Citrus pips, especially those of the  Seville orange, contain massive amounts of pectin, and they are large and there are loads of them. Pectin is what sets the marmalade into a gel, along with the large amount of sugar that is recommended.

IMG_3983 IMG_3982

I prefer to use very little sugar, as too much sugar is not at all good for you. One of the ways that Janine and I control our sugar levels, is to limit our carbs intake. I love marmalade, so I decided long ago to make my marmalade not too sweet and more fruity and bitter, with a lot of peel. In fact a lot of varied peels from all sorts of different citrus.

I have developed a recipe that limits the sugar down to very low levels and yet still ‘gels’ OK as a condiment. I do this by using the pectin from the pips, following this recipe;

1.2 kg of mixed whole citrus fruit

Juice the fruit to get 465g of juice

Clean the white pith off the peel to get 550g of sliced peel

add 300g of sugar and the pectin gel water off the boiled and simmered pips

Cut the citrus in half and squeeze all the juice out of the fruit. Save all the seeds. Seville fruit has loads of seeds. Ours does anyway, but I’m told that citrus fruit varies in the quantity of seeds. It all depends on which other citrus tree flower pollinates the fruit.

I put the pips in a small sauce pan with a minimum of water to just cover them and simmered to extract the pectin. This can be going on while you are slicing the peel. Push the resulting gel through a small sieve into the jam making pan. Add more water and boil again for a few minutes. Again, press all the gel through a sieve and then discard the seeds.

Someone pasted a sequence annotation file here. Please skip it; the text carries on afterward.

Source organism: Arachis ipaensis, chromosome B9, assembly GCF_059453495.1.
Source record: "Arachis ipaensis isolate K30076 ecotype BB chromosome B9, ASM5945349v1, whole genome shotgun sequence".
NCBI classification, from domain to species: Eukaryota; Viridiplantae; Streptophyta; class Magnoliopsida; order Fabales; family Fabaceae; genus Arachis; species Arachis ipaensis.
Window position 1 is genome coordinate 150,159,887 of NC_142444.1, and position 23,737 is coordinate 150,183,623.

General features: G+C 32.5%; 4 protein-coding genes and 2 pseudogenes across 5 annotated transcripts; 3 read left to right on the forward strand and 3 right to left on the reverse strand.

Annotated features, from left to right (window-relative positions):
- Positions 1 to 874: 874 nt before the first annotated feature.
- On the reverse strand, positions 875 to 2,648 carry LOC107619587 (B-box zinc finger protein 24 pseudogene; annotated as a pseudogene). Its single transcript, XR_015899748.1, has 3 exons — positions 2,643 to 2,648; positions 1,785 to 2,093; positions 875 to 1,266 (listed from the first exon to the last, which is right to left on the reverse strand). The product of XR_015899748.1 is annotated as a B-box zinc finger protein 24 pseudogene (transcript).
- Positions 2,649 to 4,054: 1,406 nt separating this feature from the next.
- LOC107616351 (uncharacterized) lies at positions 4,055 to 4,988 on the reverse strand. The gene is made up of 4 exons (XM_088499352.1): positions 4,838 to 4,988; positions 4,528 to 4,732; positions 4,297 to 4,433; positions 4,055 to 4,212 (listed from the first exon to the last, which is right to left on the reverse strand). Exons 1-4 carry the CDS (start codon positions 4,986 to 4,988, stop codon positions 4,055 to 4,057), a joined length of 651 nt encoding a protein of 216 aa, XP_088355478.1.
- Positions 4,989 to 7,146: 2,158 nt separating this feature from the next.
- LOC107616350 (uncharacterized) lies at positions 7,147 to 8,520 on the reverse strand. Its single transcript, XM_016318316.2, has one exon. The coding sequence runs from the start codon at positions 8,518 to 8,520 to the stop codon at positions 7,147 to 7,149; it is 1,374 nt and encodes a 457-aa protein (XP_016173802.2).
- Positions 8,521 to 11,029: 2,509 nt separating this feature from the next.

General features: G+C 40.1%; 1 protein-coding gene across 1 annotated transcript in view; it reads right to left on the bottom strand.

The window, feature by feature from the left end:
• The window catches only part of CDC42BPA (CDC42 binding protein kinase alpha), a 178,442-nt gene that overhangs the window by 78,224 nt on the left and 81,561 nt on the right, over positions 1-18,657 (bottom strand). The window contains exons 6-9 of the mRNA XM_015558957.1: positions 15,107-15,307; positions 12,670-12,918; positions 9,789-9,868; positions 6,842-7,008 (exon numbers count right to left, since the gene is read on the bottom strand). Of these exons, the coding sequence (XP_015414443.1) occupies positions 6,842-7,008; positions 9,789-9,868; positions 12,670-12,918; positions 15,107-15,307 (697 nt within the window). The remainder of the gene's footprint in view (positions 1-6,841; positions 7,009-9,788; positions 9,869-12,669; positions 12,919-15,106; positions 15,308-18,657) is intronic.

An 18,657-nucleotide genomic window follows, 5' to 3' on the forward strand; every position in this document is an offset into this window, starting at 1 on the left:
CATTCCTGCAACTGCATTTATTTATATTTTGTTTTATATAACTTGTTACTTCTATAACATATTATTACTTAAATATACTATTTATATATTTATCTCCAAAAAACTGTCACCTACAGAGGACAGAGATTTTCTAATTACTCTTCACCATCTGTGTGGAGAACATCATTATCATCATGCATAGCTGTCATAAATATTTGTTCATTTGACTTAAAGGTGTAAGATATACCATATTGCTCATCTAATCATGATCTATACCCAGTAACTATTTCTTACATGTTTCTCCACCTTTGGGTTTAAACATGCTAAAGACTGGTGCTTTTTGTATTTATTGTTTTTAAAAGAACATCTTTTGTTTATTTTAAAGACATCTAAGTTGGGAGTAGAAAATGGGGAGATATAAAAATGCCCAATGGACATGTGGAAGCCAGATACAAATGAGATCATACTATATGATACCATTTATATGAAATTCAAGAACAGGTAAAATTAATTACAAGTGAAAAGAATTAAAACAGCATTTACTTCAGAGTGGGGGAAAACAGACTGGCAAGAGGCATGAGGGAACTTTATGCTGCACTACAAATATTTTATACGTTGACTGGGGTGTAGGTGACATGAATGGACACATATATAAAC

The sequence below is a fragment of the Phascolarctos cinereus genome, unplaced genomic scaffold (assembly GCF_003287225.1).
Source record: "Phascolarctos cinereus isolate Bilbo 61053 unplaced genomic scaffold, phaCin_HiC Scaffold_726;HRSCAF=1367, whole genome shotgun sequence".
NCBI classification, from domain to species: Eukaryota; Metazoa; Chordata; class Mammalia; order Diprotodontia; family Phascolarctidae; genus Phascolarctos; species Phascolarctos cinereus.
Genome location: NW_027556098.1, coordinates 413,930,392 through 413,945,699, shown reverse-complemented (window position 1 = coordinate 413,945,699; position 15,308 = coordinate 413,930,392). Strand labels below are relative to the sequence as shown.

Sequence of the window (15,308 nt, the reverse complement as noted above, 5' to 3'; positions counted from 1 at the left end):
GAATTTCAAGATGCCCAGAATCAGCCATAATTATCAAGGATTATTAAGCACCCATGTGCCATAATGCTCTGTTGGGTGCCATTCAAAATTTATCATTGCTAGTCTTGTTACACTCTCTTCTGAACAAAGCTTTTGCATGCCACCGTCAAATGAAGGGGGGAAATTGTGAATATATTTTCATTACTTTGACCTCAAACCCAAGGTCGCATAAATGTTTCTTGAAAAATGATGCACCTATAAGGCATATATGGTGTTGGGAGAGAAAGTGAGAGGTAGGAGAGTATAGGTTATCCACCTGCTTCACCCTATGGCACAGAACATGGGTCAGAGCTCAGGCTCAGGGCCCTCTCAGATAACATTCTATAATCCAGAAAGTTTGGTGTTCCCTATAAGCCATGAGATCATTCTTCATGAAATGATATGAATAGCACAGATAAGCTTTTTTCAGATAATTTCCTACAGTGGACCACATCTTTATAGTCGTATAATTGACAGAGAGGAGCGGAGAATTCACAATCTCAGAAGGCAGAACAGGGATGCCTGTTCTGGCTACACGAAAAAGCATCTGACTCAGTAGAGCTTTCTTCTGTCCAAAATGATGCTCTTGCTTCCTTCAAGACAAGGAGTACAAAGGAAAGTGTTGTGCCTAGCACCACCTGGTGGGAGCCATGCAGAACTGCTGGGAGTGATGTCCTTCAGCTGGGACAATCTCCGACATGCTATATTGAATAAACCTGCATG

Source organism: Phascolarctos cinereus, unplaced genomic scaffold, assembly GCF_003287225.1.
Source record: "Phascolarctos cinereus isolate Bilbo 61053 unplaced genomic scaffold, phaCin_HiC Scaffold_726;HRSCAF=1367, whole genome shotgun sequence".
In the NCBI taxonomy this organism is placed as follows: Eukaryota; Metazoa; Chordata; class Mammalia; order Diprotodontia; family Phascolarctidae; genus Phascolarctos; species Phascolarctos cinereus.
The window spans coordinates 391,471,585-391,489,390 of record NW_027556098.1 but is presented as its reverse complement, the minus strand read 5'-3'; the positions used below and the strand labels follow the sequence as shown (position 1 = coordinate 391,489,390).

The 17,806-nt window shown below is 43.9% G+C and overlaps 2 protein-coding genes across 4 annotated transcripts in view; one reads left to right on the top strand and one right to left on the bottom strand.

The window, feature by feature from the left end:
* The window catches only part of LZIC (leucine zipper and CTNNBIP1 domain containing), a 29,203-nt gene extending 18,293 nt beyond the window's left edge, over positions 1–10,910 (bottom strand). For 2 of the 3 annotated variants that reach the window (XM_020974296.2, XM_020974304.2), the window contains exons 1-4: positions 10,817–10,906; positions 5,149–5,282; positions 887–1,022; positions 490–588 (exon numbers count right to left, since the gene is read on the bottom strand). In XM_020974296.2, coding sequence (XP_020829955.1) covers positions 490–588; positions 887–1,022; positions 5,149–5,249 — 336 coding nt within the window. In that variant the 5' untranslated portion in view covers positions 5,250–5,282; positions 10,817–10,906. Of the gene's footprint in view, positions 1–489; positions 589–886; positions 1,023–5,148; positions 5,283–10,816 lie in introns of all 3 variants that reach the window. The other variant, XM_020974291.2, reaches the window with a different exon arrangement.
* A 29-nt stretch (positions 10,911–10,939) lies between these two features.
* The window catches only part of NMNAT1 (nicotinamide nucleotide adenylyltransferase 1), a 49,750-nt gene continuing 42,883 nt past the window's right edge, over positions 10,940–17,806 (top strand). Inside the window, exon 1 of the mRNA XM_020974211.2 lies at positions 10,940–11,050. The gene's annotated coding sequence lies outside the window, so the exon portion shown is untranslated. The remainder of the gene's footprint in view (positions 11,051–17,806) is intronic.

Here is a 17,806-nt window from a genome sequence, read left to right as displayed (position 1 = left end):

Save the juice and weigh it. It should bet about 455 to 465g. If there is too much, then pour some off into your mouth, or if there is too little, squeeze another piece of fruit to make up the total amount of juice, but don’t use the peel. Both options have happened to me. it all depends on the quality of the fruit. Fruit that has been picked for some time get juicier. Fresh picked fruit is a little dryer.

Cut the empty squeezed half citrus skins into 1/4s and scrape all the pith out of them then discard the pith. Save the clean peel and cut it into very fine, thin, slices. The peel should add up to about 550 to 560g of peel, add it into the bread maker machine and set to ‘jam’ setting. Add 300g of sugar and the 460 g of juice.

Turn on the machine and go about your other very important business for over an hour and come back to perfect marmalade. This week I unpacked a bisque firing and repacked another with this useful time saved.

IMG_3795 IMG_3988

Heat a few glass jars and lids to sterilise them and bottle the marmalade while hot. It can keep for years, but never gets a chance to.

While the citrus rush is on and there are plenty of fruit being eaten and juiced. I take the  opportunity to use the discarded skins to clean all the copper pans thoroughly and get them all shiny once more. A discarded, squeezed 1/2 citrus peel with a dash of salt sprinkled on cuts the developing verdigris oxide layer and gets copper pans looking new again.



The weather has been quite wet for the past month, but with a few warm, still days. The warmth seems to have brought on a last, end of season, flush of mushrooms. Usually the mushroom season here is from late summer through autumn into the beginning of winter, but this is a very late-blooming of fungal trove.